Jewish World Review Jan. 11, 2002 / 27 Teves, 5762

Lewis A. Fein

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Hollywood's stupidest and meanest actor -- In the February issue of Talk magazine, actor Sean Penn describes Fox News commentator Bill O'Reilly and radio shock jock Howard Stern as two cultural figures worse than Osama bin Laden and Adolf Hitler. And, for purposes of not restating the obvious -- that Penn is a moron that even Hollywood insiders, themselves no better than recently lobotomized chimps, hopefully consider idiotic -- read instead Penn's comments about former President Ronald Reagan, excerpted from a recent interview with London's Guardian newspaper: "I am not disturbed by Ronald Reagan's Alzheimer's. You know, there's not a lot of cleaner pictures of karma in the world. I mean, it's not a very Christian way of thinking - I do stray sometimes. But I go right from him mocking the farm worker and eating grapes on television during the boycott to him dribbling today. And I feel a sense of justice."

So, if I understand Penn's politics correctly, and by extension the predominant view among rank-and-file liberals, terminal illness is an appropriate punishment for having opposed . . . unionized labor?! Which further suggests that voters, the very people responsible for Reagan's political power, are either pitiful dupes or silent coconspirators. Or, to apply Penn's illogic further, voters are nothing more than pliant masses: people easily swayed by imagery, the kind of carefully calibrated stuff that - when powerfully expressed by a conservative actor - has lethal consequences. Which, if Penn's argument had more rationality than half the films he's recently made (including one where he plays a retarded adult; alas, art imitating life), simply means any actor can convince the public about a political issue's importance. (An important postscript: I still drive a gas-powered car; enjoy an occasional cigar; believe attention deficit disorder is a hoax; and thoroughly relish the warmth provided by a dead animal's fur and the succulent taste of a slaughtered cow's meat -- so much for public service announcements from liberal actors.)

I know, there is an equally passionate number of conservatives that loathe Bill Clinton. But conservative disdain for Clinton transcends public policy, where many Republicans disproportionately share the former president's support for free trade, capital punishment and smaller government. Instead, conservatives dislike the political effects of Clinton's character flaws; where, on the one hand, his political triangulation commits copyright infringement (a pirate disc jockey, 1600 on your presidential dial), and his suspected perjury embarrasses all parties involved, on the other.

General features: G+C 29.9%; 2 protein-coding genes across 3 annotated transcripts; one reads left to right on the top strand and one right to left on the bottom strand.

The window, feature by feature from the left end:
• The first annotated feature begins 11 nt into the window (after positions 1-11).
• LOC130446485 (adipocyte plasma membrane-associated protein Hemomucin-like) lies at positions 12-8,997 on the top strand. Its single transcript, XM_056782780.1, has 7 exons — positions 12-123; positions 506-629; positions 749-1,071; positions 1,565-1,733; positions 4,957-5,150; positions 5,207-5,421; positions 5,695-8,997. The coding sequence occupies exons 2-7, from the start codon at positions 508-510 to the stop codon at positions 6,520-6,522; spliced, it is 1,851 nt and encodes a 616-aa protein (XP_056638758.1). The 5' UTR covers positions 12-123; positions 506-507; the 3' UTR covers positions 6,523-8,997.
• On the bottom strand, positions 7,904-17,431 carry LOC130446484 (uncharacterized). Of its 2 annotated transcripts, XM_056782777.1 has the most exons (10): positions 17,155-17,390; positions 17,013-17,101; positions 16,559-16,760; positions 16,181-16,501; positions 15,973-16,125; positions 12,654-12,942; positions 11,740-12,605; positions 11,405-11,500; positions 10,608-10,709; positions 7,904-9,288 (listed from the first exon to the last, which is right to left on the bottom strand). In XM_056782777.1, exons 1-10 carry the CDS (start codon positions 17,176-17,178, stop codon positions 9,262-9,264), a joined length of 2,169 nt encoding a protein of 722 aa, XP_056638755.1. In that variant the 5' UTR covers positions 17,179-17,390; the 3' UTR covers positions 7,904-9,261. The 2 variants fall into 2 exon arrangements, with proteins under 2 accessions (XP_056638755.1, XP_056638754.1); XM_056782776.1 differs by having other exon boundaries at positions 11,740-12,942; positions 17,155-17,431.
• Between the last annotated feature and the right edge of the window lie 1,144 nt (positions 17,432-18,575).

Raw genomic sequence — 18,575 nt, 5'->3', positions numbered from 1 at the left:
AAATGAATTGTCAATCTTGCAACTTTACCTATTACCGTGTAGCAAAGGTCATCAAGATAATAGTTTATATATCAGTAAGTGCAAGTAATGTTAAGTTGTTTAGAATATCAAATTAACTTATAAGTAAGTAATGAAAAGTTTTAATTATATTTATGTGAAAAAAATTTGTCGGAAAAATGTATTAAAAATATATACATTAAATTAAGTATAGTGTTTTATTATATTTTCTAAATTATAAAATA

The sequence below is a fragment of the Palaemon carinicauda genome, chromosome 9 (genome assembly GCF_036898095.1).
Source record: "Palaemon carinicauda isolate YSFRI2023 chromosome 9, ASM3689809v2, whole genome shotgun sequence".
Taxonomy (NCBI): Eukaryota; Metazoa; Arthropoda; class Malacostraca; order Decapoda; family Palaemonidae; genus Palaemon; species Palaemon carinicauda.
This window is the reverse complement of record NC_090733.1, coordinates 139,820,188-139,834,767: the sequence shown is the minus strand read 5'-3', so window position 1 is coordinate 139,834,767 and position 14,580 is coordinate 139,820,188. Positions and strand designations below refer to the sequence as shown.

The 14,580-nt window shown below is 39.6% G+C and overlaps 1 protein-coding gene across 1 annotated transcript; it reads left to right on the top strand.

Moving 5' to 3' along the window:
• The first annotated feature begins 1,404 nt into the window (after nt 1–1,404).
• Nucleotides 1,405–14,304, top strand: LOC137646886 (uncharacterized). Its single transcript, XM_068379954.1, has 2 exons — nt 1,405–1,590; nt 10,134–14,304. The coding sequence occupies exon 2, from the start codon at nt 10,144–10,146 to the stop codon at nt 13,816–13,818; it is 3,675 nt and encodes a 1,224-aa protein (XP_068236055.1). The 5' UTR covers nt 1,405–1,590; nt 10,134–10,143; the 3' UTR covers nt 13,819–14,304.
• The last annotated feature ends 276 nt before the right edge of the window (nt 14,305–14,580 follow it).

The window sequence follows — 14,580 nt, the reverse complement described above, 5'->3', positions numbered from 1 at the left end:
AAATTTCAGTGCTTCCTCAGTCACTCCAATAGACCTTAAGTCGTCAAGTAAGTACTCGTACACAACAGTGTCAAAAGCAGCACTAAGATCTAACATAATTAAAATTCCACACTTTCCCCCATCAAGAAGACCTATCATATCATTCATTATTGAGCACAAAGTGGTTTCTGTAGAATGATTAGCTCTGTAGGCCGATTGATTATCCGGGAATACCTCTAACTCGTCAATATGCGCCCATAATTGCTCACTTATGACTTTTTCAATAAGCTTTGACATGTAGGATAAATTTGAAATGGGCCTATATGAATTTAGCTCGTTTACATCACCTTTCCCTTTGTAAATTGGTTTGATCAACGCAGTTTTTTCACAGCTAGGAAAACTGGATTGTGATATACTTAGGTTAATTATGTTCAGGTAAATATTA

Yet, Penn personalizes his political opposition, rejoicing that his enemy is terminally ill. Notice, further, the difference between a political opponent and an enemy: an opponent is an individual that, though one may disagree with his stance on a particular issue, is nonetheless a potential acquaintance or possible friend; an enemy is someone beyond conciliation (like Hitler or bin Laden), where this individual's very existence threatens an important social good like the rescue of European Jewry or the success of religious tolerance. Thus, by celebrating Reagan's Alzheimer's Penn makes his message very clear - all conservatives must die!

Again, Penn's lunacy may seem isolated or relatively amusing. But the sad truth is that, for many liberals, conservatism is another perverted ideology. And, like other illegitimate viewpoints (including support for German fascism or Islamic fundamentalism), liberals consider conservatism - and the movement's iconic figures, Reagan and George W. Bush too - simply another domestic variant of political hatred. Which means liberals do not negotiate with, socialize among or work amidst the enemy.

Thankfully, Penn is currently nothing more than another politically illiterate actor. His statements are shocking, but his knowledge about most issues is even more frighteningly limited. In fact, his greatest performance may already be behind him; where, restrained atop a gurney and delivered before selected witnesses, Penn's character in the controversial film "Dead Man Walking" does himself justice --- he dies.

JWR contributor Lewis A. Fein is a writer and Internet entrepreneur in Los Angeles.Comment by clicking here.


© 2002, Lewis A. Fein